Fight for $15 was a winner at the Democratic presidential debate on Thursday night. As Politico reports, when asked about their support for a $15 minimum wage bill, both Democratic candidates indicated their support. In a shift in Hillary Clinton’s platform, Clinton explained she would “set a national level of 12 and then urge any place that can go above it to go above it,” adding “[b]ut of course if we have a Democratic Congress, we will go to 15.” Previously, Clinton supported $12 rather than $15 citing President Obama’s former chairman of the White House Council of Economic Advisers for support.
According to the New York Times, producers and actors in the original cast of “Hamilton” have come to an agreement, providing a share for original cast members in the musical’s profits. “Hamilton” makes about $500,000 a week in profits, and its profits will multiply as it begins its national and international tours. “Hamilton” isn’t the first show to establish profit-sharing for original cast members; “The Book of Mormon” famously still pays its original cast regular checks, and other shows such as “Rent” and “Avenue Q” established similar schemes. The president of Actors’ Equity emphasized the agreement’s significance in the broader discussion about how actors are compensated for contributions to developing shows.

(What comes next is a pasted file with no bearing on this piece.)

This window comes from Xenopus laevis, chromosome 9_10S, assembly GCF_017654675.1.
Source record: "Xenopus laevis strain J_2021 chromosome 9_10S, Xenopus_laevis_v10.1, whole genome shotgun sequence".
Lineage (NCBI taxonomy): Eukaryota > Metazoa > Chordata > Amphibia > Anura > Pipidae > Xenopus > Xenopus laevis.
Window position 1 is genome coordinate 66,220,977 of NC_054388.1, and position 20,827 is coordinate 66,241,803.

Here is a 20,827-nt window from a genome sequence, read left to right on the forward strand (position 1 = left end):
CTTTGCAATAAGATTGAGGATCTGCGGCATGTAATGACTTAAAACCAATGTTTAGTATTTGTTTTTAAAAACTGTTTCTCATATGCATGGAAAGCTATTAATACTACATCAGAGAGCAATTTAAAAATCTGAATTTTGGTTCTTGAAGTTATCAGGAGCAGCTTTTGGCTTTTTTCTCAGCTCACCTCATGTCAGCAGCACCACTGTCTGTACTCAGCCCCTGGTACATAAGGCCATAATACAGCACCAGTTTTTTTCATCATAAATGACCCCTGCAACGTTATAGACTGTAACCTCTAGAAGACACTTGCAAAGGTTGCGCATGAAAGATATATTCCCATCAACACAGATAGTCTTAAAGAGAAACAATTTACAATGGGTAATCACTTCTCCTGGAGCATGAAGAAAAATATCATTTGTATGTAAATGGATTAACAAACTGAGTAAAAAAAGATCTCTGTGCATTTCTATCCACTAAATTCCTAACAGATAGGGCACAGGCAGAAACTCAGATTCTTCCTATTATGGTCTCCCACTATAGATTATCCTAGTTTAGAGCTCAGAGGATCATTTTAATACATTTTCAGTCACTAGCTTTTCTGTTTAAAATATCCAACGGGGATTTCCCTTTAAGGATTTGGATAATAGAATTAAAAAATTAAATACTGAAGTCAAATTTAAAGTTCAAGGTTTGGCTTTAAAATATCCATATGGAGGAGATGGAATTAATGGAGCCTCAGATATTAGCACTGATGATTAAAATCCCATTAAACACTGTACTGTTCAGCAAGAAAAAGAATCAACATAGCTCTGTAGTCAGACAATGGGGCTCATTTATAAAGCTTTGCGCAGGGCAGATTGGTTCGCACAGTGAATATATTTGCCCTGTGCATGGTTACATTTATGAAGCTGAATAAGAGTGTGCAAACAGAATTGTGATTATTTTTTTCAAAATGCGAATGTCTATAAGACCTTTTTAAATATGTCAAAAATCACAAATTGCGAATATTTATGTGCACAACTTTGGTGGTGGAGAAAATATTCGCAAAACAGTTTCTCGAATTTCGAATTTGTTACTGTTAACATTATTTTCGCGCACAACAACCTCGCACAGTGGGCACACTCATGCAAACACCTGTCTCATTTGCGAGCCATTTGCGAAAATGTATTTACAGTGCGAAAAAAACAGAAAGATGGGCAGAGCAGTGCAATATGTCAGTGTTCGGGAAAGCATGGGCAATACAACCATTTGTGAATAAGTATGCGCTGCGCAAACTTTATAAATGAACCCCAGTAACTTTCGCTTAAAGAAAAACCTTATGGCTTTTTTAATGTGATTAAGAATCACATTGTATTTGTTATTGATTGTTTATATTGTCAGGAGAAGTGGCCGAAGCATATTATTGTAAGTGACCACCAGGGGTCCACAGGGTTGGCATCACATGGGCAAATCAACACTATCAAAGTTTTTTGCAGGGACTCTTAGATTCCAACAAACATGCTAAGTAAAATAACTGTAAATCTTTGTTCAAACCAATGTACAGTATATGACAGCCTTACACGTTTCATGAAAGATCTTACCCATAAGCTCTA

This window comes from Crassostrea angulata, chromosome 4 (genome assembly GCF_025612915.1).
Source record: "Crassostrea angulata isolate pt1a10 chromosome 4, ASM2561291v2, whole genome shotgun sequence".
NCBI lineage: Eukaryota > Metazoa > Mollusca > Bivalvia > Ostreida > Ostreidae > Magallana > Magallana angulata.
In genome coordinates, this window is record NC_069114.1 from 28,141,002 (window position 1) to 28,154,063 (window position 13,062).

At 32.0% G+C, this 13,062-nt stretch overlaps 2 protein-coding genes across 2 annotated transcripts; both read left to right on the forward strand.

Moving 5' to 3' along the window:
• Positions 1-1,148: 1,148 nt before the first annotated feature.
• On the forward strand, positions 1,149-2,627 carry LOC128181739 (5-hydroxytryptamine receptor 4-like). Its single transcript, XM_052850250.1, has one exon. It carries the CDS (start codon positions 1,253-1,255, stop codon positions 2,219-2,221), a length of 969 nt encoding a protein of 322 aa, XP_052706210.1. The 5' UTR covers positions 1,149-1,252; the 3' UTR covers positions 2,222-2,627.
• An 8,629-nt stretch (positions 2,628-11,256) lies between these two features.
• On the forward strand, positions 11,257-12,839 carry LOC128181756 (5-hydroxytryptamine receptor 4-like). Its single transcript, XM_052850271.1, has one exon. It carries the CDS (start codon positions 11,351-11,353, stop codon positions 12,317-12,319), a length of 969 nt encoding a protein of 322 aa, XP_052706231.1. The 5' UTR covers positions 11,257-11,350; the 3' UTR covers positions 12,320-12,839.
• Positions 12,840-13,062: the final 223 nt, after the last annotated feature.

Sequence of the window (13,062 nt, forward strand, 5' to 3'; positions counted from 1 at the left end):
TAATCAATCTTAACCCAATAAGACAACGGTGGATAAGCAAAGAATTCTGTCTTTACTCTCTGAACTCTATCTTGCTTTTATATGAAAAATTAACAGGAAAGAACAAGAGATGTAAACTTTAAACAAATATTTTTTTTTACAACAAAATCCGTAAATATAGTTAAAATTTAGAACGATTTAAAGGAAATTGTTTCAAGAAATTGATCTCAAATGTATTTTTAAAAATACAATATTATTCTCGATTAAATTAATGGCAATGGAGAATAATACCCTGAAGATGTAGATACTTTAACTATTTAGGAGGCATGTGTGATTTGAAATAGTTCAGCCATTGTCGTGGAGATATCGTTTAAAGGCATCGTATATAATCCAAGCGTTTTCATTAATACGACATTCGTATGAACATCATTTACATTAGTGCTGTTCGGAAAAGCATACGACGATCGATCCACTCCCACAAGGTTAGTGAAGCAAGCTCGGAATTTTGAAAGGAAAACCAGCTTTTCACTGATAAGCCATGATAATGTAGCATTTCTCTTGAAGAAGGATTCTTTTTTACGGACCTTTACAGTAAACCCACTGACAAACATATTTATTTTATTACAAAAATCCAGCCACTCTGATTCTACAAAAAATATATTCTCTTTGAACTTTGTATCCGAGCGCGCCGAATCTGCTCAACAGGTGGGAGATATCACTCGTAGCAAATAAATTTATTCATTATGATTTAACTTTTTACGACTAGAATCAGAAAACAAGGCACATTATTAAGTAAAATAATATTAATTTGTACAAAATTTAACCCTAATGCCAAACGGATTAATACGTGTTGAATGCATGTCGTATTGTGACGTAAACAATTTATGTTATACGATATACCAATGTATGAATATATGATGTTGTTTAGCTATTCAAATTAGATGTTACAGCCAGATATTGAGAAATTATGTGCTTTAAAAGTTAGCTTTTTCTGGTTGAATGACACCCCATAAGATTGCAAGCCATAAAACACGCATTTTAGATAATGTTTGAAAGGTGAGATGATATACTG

Earlier this week, New York Attorney General Eric Schneiderman sent a letter on behalf of eight states attorneys general to retailers they believe engage in “on-call scheduling,” requiring employees to be available during hours in which they are not getting paid to work. According to the Huffington Post, letter recipients include American Eagle, Payless, Forever 21, Uniqlo, and Coach. National Retail Federation explains, “Retailers need flexibility to adapt to changing conditions in a store, and they don’t need the government telling them how to do what they do best – run their businesses.” On the other hand, Michael Wasser, senior policy analyst at advocacy group Jobs for Justice, argues on-call shifts “push the business risk onto the backs of their employees,” where “the employees have no chance at the rewards that come with that risk.” You can read Schneiderman’s press release here.